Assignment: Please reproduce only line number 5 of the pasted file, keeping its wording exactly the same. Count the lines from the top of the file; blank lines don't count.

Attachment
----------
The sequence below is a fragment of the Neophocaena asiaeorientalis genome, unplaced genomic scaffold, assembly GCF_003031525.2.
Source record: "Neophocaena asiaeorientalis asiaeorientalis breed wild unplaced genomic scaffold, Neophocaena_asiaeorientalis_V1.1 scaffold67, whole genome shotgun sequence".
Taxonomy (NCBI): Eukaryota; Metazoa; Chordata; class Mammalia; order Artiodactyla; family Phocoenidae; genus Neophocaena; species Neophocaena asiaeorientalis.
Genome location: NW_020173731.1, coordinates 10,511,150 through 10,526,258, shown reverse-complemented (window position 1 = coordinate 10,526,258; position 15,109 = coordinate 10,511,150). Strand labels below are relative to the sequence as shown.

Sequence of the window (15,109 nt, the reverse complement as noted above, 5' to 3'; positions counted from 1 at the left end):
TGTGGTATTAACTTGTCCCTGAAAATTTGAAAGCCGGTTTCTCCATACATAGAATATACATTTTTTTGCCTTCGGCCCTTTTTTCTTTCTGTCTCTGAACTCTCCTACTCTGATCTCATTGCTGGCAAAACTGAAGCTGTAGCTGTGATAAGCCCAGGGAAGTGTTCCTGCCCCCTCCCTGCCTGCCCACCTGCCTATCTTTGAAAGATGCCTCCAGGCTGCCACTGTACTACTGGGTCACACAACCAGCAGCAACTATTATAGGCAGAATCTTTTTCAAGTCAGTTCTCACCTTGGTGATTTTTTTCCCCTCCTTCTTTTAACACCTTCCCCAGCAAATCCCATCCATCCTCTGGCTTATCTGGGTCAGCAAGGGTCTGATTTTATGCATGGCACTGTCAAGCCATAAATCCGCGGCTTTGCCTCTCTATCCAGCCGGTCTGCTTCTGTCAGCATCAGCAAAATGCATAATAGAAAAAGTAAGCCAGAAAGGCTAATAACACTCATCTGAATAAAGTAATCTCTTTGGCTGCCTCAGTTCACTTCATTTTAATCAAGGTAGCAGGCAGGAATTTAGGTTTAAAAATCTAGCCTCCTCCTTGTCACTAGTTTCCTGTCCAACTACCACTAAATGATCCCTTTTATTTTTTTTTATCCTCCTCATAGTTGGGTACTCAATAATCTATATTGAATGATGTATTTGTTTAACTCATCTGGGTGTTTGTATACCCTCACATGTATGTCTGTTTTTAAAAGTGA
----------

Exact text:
Sequence of the window (15,109 nt, the reverse complement as noted above, 5' to 3'; positions counted from 1 at the left end):